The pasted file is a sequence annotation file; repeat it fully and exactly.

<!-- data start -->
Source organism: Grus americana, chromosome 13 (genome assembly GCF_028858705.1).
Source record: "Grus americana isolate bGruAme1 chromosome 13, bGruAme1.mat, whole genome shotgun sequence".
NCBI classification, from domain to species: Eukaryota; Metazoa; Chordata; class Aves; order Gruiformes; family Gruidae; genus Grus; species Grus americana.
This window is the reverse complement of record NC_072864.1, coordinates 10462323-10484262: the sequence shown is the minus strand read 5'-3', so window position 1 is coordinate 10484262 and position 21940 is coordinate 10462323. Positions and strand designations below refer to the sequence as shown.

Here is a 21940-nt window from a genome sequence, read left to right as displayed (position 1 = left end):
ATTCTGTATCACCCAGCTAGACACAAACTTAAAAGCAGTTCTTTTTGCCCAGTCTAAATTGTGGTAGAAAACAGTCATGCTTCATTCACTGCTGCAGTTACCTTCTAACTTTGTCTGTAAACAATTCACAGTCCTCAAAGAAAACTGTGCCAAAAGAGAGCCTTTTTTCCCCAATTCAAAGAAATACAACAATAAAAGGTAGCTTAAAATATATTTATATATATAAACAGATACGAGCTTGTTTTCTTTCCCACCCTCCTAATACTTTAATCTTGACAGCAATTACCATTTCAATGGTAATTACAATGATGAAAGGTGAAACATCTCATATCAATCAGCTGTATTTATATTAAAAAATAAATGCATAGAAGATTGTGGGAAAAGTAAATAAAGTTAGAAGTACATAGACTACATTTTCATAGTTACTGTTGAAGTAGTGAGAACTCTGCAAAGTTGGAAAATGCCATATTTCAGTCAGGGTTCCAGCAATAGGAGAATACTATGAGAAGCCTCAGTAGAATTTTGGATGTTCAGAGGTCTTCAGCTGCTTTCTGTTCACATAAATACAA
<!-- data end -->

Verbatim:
Source organism: Grus americana, chromosome 13 (genome assembly GCF_028858705.1).
Source record: "Grus americana isolate bGruAme1 chromosome 13, bGruAme1.mat, whole genome shotgun sequence".
NCBI classification, from domain to species: Eukaryota; Metazoa; Chordata; class Aves; order Gruiformes; family Gruidae; genus Grus; species Grus americana.
This window is the reverse complement of record NC_072864.1, coordinates 10462323-10484262: the sequence shown is the minus strand read 5'-3', so window position 1 is coordinate 10484262 and position 21940 is coordinate 10462323. Positions and strand designations below refer to the sequence as shown.

Here is a 21940-nt window from a genome sequence, read left to right as displayed (position 1 = left end):
ATTCTGTATCACCCAGCTAGACACAAACTTAAAAGCAGTTCTTTTTGCCCAGTCTAAATTGTGGTAGAAAACAGTCATGCTTCATTCACTGCTGCAGTTACCTTCTAACTTTGTCTGTAAACAATTCACAGTCCTCAAAGAAAACTGTGCCAAAAGAGAGCCTTTTTTCCCCAATTCAAAGAAATACAACAATAAAAGGTAGCTTAAAATATATTTATATATATAAACAGATACGAGCTTGTTTTCTTTCCCACCCTCCTAATACTTTAATCTTGACAGCAATTACCATTTCAATGGTAATTACAATGATGAAAGGTGAAACATCTCATATCAATCAGCTGTATTTATATTAAAAAATAAATGCATAGAAGATTGTGGGAAAAGTAAATAAAGTTAGAAGTACATAGACTACATTTTCATAGTTACTGTTGAAGTAGTGAGAACTCTGCAAAGTTGGAAAATGCCATATTTCAGTCAGGGTTCCAGCAATAGGAGAATACTATGAGAAGCCTCAGTAGAATTTTGGATGTTCAGAGGTCTTCAGCTGCTTTCTGTTCACATAAATACAA